Face-to-face events have been around forever. Before technology and the Internet created alternatives, people learned, engaged, found love, and solved problems together, face-to-face.
Today change, in all of its forms, is all around us. Technology, data, and globalization are conspiring to bring the world closer while, in many respects, distancing us from ourselves.
So how do we navigate change in the world of events? It isn’t easy. There is no recommendation to add to your event organizer checklist, budget for, and complete. Change is not about the smartphone, sensors, hardware, software, or data.
Let’s think bigger. Change, with all its breadth, depth, and speed, hits us on biological levels, impacting the way we think, learn, and behave. Even bigger still, change is reshaping us on a metaphysical level, transforming who we are now into what we will become.
Without the right mindset, we’re often dragged into the future against our wills. Why? Because we are jaded by failure, and we are “realists” about the limits of our own organizational bureaucracy to embrace change and execute. We are reluctantly content with the safer status quo.
But imagine if we accepted the fact that the status quo is no longer sustainable. What if we saw change as the opening to greater possibilities? What if change, in all of its iterations, was a path to unleashing the best of who we are and what we could become?
That’s what we’re talking about here, a tectonic mental shift that changes our perspective. It’s about creating trust, where all parts of the mind are aligned and pointed in the same direction. When we build trust together, we find the courage to relinquish individual control. And in the space that opens, new possibilities are free to emerge.
So where do we start? What’s the right lens through which we can view change and the world of face-to-face engagement? It’s all about the three ‘Cs’: connection, context, and collaborative creation. First, let’s focus on the importance of real, meaningful connection.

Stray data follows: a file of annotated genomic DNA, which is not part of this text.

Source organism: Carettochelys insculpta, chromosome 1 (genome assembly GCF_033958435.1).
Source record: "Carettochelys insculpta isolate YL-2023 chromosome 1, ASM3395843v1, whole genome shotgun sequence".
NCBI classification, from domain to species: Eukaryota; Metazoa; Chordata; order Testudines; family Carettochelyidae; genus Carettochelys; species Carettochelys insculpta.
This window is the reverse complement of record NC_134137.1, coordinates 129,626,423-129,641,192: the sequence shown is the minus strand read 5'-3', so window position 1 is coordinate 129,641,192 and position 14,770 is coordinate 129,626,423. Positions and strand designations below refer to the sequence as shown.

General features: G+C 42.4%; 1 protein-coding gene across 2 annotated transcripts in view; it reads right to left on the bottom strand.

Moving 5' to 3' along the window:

Connection must be more than just digital
The Internet of Things paints an inevitable future where physical objects are connected and capable of sharing information, a form of collaborative intelligence. This technological connectivity in the physical world mirrors the inherent connectivity evidenced in the natural world, what we’ll call the ecosystem view.
Thanks to things like Facebook, Twitter, and email, we have unprecedented levels of connectivity and access. We arrive at events as learned people, with our own perspective and knowledge. In 30 years, we’ve flipped the pyramid of information and influence.
But the results are mixed. We are inundated by messages, drowning in information, and the advances that have made borders and distance nearly obsolete are hurting us as much as they are helping. The more connected we are, the more disconnected we become. Behind the walls of Facebook we are “lonely together”: isolated, depressed, and devoid of memorable, meaningful connection.
Hyperbole? Perhaps a bit. But check the annual sales of anti-depressants like Zoloft and Prozac—they’re telling. And for all that we are the most advanced nation on earth, the U.S. has the highest rates of incarceration and the highest suicide rates in the world.
The bottom line is that technology and data can’t fully feed our need to connect. We need powerful, relevant face-to-face events more now than ever before. Information access, ubiquitous data, and always-on global connectivity can be a good thing if, out of the noise, we can create context and discover meaning.
Check back tomorrow for the next installment in this blog series, about how context lends connections the necessary insight and meaning to grow awareness and help foster real, collaborative action.